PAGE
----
Wednesday, August 31, 2016

Response to Colin Kaepernick

(See: Just Above Sunset: Colin Kaepernick)

Today, I came to the realization that, although I have spent not one Lincoln penny in the battleground states of Pennsylvania and Ohio, I enjoy virtually the same statistical popularity among African-Americans who live there as does Donald J. Trump. To put it another way, there is a immeasurable groundswell of no enthusiasm for both of us. We’re running neck-and-neck, and that’s with me running not at all!

And while God only knows why I’m doing so poorly among black voters, there's no wonder that Trump is. When he addresses them in the stereotypical terms learned from his youth, it has to remind you of his cringeworthy meeting with Jewish Republicans back in December, as noted by the Times of Israel’s report on the story, "Trump courts Republican Jews with offensive stereotypes”:
Republican presidential front-runner Donald Trump on Thursday invoked a series of stereotypes about Jews that are often deemed offensive and even anti-Semitic — in an address to Jewish Republicans. 
“I’m a negotiator like you folks were negotiators,” the controversial candidate declared to his audience at the Republican Jewish Coalition, as he explained that he would broker a stronger nuclear deal with Iran than the one concluded earlier this year. At another point in his speech, he said: “Is there anyone in this room who doesn’t negotiate deals? Probably more than any room I’ve ever spoken.” 
His speech came at the tail end of a morning of addresses in which the other Republican candidates boasted of their pro-Israel credentials and their close ties to the US Jewish community. 
Although Trump did reiterate his tight ties with his “friend” Prime Minister Benjamin Netanyahu, the audience wasn’t tolerant of the mogul’s attempts to duck a question on Jerusalem. Asked about his position on the unification of the Israeli capital, Trump refused to commit – as most Republican candidates have – to declaring the city to be the eternal capital of the Jewish state, and was greeted with boos. 
However, the audience did not offer any negative response when Trump told them, “You’re not gonna support me even though you know I’m the best thing that could ever happen to Israel. And I’ll be that.” 
He continued, evoking a stereotype about Jews, money and control, “And I know why you’re not going to support me. You’re not going to support me because I don’t want your money. Isn’t it crazy?”
(It’s because he’s very, very, very rich! Get it?)
According to AP, he added: “You want to control your own politician.”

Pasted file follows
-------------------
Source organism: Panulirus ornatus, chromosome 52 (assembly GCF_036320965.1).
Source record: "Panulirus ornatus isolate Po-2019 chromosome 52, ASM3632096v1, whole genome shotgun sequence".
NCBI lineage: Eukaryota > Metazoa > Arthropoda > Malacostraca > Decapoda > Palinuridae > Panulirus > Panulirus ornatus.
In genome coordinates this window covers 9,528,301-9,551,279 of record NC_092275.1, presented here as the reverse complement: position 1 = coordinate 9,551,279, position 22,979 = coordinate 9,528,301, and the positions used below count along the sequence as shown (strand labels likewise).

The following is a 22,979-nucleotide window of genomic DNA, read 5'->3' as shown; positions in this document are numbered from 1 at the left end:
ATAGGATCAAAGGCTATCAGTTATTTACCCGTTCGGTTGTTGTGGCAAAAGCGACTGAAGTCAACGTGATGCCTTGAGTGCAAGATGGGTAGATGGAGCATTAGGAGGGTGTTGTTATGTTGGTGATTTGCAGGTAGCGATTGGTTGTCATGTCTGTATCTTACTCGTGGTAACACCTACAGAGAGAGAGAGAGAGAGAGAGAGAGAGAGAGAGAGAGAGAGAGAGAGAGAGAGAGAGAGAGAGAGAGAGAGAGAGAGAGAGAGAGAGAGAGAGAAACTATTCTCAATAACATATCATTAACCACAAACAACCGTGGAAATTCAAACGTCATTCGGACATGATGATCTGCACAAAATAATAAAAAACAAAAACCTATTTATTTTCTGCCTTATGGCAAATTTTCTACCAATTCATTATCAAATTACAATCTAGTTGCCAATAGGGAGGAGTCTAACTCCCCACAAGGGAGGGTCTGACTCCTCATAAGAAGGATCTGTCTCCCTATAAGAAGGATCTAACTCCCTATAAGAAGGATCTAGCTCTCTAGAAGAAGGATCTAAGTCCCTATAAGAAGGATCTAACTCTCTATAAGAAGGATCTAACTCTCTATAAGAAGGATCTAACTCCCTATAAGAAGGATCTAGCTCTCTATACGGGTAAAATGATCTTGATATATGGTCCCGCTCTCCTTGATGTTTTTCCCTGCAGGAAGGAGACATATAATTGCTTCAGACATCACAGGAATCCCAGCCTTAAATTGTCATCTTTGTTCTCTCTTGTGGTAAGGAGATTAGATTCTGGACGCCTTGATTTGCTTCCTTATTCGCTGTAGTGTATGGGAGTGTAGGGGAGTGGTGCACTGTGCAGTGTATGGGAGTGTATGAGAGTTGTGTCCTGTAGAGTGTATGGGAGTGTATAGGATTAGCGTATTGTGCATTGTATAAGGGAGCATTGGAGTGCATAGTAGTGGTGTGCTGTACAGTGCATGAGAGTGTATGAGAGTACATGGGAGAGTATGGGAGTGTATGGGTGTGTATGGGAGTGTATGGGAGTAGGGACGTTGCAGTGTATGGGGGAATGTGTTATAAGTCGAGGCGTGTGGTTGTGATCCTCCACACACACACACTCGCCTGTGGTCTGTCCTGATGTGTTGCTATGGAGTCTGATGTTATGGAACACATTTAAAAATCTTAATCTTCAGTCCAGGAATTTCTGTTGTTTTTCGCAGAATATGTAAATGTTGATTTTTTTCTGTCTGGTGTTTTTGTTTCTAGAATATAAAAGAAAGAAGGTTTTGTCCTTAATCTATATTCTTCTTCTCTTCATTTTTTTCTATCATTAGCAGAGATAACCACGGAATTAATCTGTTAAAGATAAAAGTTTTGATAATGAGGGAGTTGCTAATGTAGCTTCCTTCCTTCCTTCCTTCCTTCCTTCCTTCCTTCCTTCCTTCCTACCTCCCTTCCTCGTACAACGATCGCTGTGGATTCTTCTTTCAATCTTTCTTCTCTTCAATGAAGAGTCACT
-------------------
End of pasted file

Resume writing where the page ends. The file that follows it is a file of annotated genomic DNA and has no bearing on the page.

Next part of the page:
You might assume Trump would know that, no matter what skepticism black voters have about Democrats courting their vote, they'd also be wary of just another Republican acknowledging that they all live in crime-infested slums, with their kids going to lousy schools — all which is true because of failed "Democrat" policies, of course — all which can easily solved simply by closing our borders to drug dealers and job-stealing Mexican rapists, followed by lowering taxes that, in itself, would then create millions and millions of good jobs so fast our heads would spin.

But then he blows it when he turns around and, as if no African-Americans can hear him, tells all those white voters in Pennsylvania that if he happens to lose the state, it will be because of “rigging” in “certain areas” of the state (hint: I think he meant “urban” areas!), because of certain court decisions
“You don’t have to have voter ID to now go in and vote and it’s a little bit scary.” ... 
Trump says without voter ID, “people are going to walk in, they are going to vote 10 times maybe. Who knows?”
There were rumors that, on the very day he said that, dog owners all over Pennsylvania coincidentally noticed their pups holding their ears in pain. (Okay, I just made that part up.)

But if Trump really wants to appeal to black voters, he might also want to be careful about this Colin Kaepernick story, the news conference with whom, found at that link, you really should listen to in its entirety. While I may disagree with Kaepernick's assessment of both Hillary Clinton and the Lord Jesus, I agree with his main point — police brutality has to be addressed in this country, and it is not being addressed at all, by either campaign. It’s hard not to admire both Kaepernick’s courage, and his intelligent answers to all the questions.

I imagine Trump may not realize it, but there seem to be a lot of people, and not only black people, who are taking this guy’s side — and a lot of those seem to be veterans and service members currently stationed in war zones who are sympathetic with the idea of not just fighting for a flag, but also for The Republic for Which It Stands, not to mention the actual freedoms that the country cherishes, such as freedom to express political dissent.